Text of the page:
Brewsaugh shares the story of her niece's heroic battle with brain cancer in Goodbyes Before Youre Gone

by: CONTRIBUTED BY CHRISTY BREWSAUGH - Shannon OBrien“Anything I can do to keep Shannon’s legacy alive is a great comfort to me,” said Christy Brewsaugh in reference to her beloved niece, Shannon O’Brien.

O’Brien died after an 18 year battle with brain cancer in June 2012.

Brewsaugh, an Eagle Creek resident, has found solace in sharing the story of O’Brien’s bravery, grace and activism for brain tumor awareness and research.

Brewsaugh has shared O’Brien’s story in the recently published "Goodbyes Before You're Gone," a book composed of the stories of 10 brain cancer caregivers and one woman’s story of her continued struggle with the disease.

The self-published book is available on Amazon. All proceeds are donated to the American Brain Tumor Association.

O’Brien was diagnosed with oligodendroglioma in 1994 at the age of 26 after having a grand mal seizure. She had a grapefruit-sized tumor in her right frontal lobe.

Despite periods of remission, O’Brien endured grueling treatments and surgeries and a tumor that kept coming back.

In 2000, after O’Brien’s first recurrence, Brewsaugh asked her sister Jan O’Brien, Shannon’s mother, what she could do to help.

She suggested that Brewsaugh use her Internet skills to research the disease.

Through her research, Brewsaugh came across an extremely supportive online community.

The first time Brewsaugh posted on a Brain Tumor site, a man welcomed her warmly to the group.

She found out later that he had lost his little girl to a brain tumor but he was still online helping others. “And that’s what the community is like,” Brewsaugh said.

Brain Tumor Treatments (, BrainTMR ( and Brain Research ( were among the groups she found most helpful.

Through groups like these, people from all over the world can support each other and compare notes on treatments and disease history.

Brewsaugh shared that the groups are a wonderful place, “Just to find other people who are in the same boat and to share research and comfort each other and stuff like that.”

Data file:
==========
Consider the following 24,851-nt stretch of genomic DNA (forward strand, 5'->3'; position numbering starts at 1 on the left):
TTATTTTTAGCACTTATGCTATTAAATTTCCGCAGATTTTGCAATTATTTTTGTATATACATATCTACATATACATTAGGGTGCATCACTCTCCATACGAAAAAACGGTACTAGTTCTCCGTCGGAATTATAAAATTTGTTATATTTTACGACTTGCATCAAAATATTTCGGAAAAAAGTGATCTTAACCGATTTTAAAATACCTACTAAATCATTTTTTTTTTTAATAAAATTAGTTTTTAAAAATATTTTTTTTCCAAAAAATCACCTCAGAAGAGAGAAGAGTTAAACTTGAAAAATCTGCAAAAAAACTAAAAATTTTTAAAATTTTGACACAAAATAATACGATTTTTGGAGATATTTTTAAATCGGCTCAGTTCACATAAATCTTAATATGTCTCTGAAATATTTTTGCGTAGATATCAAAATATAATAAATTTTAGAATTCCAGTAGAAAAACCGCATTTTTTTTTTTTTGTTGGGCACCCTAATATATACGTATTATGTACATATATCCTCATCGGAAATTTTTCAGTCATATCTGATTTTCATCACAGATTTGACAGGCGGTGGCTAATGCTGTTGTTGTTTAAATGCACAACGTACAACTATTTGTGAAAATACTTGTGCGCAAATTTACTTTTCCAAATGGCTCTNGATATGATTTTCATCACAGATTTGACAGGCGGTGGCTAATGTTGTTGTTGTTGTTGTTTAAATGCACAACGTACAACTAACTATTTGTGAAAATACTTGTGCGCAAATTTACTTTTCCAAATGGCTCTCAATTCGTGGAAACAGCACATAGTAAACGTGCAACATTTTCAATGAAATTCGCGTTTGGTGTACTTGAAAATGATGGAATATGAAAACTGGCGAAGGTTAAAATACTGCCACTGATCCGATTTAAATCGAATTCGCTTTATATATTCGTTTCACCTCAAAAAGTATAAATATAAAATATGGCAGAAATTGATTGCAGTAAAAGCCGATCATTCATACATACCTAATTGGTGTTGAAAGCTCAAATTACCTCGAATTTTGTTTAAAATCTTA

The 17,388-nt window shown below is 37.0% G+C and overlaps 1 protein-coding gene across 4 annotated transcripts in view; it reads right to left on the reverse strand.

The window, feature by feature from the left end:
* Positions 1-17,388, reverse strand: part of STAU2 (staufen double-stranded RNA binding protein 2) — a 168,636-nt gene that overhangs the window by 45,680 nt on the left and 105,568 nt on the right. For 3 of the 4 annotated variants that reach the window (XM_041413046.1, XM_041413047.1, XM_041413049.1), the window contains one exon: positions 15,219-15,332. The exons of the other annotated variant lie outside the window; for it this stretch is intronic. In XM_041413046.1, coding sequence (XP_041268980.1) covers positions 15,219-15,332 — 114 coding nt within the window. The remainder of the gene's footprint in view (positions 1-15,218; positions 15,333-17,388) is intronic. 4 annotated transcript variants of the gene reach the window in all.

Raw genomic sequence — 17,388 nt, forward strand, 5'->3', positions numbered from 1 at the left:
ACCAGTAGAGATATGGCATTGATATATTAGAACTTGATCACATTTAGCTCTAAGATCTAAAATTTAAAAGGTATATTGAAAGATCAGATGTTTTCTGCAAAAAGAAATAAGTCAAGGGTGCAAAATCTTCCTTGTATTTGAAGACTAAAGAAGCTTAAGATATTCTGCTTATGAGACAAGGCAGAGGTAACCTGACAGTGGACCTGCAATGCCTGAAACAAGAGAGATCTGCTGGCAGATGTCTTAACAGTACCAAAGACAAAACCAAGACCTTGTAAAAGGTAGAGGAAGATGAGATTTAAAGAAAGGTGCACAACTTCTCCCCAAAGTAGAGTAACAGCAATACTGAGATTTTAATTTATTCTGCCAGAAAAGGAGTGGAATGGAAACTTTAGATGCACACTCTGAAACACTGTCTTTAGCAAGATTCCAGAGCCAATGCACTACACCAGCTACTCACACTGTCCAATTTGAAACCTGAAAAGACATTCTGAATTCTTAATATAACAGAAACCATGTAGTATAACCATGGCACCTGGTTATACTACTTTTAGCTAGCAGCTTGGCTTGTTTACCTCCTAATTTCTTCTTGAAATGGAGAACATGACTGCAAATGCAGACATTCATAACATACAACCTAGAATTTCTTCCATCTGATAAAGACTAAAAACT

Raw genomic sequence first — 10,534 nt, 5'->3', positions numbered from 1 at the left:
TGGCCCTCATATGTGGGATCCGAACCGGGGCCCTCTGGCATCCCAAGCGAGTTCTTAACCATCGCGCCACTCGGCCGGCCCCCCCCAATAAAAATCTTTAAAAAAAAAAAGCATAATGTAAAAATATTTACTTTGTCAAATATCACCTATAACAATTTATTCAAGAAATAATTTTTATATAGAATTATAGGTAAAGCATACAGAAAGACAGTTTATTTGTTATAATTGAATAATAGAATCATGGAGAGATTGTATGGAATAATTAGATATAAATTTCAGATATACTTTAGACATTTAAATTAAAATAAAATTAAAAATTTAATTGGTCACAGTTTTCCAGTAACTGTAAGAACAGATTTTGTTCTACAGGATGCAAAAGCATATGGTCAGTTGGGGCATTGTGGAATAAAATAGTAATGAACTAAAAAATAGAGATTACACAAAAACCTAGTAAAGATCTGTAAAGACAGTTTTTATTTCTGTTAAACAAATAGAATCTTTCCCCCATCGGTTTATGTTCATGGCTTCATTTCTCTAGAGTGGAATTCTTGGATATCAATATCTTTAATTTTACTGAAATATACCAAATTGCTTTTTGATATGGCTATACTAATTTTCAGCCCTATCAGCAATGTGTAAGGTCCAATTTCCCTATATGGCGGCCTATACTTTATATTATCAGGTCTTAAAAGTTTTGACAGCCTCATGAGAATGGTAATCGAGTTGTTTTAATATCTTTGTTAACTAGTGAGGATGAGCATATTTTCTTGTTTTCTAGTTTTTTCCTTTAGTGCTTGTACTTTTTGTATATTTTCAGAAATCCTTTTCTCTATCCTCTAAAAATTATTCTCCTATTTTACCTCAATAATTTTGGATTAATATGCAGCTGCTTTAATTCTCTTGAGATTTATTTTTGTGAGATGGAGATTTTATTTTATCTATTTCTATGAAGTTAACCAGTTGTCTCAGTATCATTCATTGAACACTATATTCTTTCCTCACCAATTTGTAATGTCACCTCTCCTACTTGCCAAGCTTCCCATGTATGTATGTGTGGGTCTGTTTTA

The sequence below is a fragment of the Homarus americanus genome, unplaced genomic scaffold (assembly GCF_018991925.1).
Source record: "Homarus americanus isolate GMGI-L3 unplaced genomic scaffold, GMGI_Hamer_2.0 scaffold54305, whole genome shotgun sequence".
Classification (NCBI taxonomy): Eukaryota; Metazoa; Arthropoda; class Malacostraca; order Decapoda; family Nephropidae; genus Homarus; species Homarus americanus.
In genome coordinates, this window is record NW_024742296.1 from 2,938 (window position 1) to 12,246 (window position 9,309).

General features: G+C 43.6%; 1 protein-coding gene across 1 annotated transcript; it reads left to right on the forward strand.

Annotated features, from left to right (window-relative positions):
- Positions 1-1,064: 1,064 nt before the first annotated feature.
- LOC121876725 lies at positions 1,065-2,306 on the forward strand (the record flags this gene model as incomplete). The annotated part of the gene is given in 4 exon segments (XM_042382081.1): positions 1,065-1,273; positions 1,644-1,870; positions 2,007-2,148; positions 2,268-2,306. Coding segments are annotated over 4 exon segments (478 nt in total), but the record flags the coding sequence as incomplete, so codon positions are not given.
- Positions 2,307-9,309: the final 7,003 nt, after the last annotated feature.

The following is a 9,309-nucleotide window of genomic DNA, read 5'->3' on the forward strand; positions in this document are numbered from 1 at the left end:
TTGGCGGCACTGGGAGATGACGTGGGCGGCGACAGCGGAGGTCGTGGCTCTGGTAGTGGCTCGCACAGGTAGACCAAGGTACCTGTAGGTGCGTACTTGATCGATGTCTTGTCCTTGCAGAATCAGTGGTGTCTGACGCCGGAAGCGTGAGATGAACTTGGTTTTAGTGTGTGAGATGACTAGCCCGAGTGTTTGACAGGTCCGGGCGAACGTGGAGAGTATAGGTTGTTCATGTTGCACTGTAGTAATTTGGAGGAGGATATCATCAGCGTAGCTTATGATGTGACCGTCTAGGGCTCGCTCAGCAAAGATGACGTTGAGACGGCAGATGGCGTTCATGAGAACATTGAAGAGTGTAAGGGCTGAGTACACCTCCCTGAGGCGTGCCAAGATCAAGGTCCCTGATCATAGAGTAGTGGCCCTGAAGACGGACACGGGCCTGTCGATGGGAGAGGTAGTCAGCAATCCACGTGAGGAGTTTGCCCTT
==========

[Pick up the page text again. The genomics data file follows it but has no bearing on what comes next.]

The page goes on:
Brewsaugh heard about author Allison Rios’ idea for the Goodbyes Before You’re Gone book through one such email group.

In 2001, Brewsaugh and her niece attended a brain tumor conference in Florida. Renowned Cedars-Sinai neurosurgeon Keith Black informed the audience that brain tumor incidences are increasing and that the cause was unknown.

He admitted that current treatments for brain tumors were “barbaric” and that more funding for research was necessary.

Inspired by Black’s speech, Brewsaugh and O’Brien became brain tumor awareness activists. They were especially moved by his statement (which they reused with permission on a rally poster) that, “If we built one less bomber we could double the cancer budget.”

Brewsaugh and O’Brien lobbied legislators, held a vigil and a rally.

“The present treatments for brain cancer are not curative. We need new and better treatments. More funding for research. Legislation to improve the research system and to provide better access to care, treatment, and rehabilitation services for all brain tumor survivors,” O’Brien wrote on her Virtual Trials page.

O’Brien’s experiences and history with the disease are on the Virtual Trials site.

Brewsaugh explained that the site was formed with the idea that if everyone posted information about their experiences with brain tumors from diagnosis through treatment it would be “a way to pull a whole world of people into one trial and find treatments quicker.”

Since O’Brien’s passing, Brewsaugh continues to visit the online groups that gave her so much comfort.

“I just look at them all every day,” she said.

Brewsaugh’s chapter in "Goodbyes Before Your Gone" includes O’Brien’s story mostly in her own words.

Brewsaugh wrote the second part of the chapter to share O’Brien’s experiences after her disease had progressed to the point when she couldn’t write anymore.

Brewsaugh checked with Shannon and Jan O’Brien before publishing anything about Shannon’s experiences.

Jan O’Brien had been Shannon’s primary caregiver for most of the course of the disease.

“Shannon Patricia O'Brien was the light of my life. Shannon and I shared an unbreakable bond of love. She was such a bright spirit. Everyone who met her loved her. We were all devastated to lose this lovely girl, this bright star. My own sorrow, as painful as it is, doesn't even come close to the depth of sorrow visited on her mother Jan O'Brien and her twin brother Sean O'Brien. It is my hope, through sharing Shannon's story, to give Shannon's loved ones a little comfort knowing that Shannon's legacy -- her gracious generosity, her indomitable spirit, her amazing survivorship — will be widely remembered,” Brewsaugh said.

May is Brain Tumor Awareness month.

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